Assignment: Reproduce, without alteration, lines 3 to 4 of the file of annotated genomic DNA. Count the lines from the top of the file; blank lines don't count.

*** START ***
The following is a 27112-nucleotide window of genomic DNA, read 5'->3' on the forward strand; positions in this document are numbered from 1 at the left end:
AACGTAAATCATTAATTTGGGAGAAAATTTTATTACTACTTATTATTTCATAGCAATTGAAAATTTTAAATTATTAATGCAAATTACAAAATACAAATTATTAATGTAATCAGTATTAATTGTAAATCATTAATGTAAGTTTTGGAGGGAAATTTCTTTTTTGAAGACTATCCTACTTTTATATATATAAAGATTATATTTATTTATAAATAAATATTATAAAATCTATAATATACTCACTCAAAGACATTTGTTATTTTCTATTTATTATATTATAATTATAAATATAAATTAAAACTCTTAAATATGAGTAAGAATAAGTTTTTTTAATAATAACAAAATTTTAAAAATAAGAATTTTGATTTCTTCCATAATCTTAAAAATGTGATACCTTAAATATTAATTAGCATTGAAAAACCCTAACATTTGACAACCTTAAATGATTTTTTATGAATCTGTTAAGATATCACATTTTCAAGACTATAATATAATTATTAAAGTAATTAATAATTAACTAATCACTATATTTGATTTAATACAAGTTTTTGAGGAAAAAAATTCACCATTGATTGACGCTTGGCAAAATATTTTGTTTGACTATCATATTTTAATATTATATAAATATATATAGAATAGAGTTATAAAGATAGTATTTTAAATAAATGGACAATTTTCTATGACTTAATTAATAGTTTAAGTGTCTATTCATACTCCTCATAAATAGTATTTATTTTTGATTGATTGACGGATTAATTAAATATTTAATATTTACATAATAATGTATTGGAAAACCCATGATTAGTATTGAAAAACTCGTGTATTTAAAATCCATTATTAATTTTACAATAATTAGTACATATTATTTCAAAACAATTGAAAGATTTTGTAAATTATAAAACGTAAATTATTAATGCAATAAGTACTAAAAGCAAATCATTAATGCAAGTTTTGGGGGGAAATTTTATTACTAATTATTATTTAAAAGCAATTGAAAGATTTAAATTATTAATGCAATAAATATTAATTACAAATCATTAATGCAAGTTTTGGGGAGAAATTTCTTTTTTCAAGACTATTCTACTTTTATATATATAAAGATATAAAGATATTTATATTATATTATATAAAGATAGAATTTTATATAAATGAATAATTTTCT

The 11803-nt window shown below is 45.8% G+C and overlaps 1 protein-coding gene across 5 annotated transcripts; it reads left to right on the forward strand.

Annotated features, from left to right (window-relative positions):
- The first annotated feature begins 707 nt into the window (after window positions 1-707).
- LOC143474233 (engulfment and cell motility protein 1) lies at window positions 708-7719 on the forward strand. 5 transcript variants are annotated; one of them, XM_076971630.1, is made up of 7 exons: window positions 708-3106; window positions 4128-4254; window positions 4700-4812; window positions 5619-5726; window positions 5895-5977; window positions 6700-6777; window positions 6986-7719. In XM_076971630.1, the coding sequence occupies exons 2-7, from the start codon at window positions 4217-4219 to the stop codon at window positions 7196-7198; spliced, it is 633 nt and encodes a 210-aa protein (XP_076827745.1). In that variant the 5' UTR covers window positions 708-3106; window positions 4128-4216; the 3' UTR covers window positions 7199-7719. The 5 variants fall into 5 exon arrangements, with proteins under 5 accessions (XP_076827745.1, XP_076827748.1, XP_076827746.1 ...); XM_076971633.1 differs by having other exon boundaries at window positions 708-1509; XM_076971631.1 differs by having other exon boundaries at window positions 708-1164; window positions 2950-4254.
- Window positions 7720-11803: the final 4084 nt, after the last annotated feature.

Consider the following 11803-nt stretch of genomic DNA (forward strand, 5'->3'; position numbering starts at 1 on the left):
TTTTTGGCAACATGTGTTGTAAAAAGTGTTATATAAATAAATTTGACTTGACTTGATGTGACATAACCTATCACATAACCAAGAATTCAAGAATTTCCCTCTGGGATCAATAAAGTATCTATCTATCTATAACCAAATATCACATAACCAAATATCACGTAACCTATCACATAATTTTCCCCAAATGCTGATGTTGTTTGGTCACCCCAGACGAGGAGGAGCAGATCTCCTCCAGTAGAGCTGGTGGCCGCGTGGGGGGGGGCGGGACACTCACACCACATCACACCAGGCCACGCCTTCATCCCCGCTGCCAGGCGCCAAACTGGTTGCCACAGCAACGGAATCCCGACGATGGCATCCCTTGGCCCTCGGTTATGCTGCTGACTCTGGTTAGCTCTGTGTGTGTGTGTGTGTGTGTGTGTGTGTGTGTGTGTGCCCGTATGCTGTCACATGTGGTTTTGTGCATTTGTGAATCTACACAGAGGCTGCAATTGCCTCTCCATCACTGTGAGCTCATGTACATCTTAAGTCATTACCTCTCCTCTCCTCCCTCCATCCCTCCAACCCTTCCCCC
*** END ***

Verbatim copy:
The 11803-nt window shown below is 45.8% G+C and overlaps 1 protein-coding gene across 5 annotated transcripts; it reads left to right on the forward strand.

Annotated features, from left to right (window-relative positions):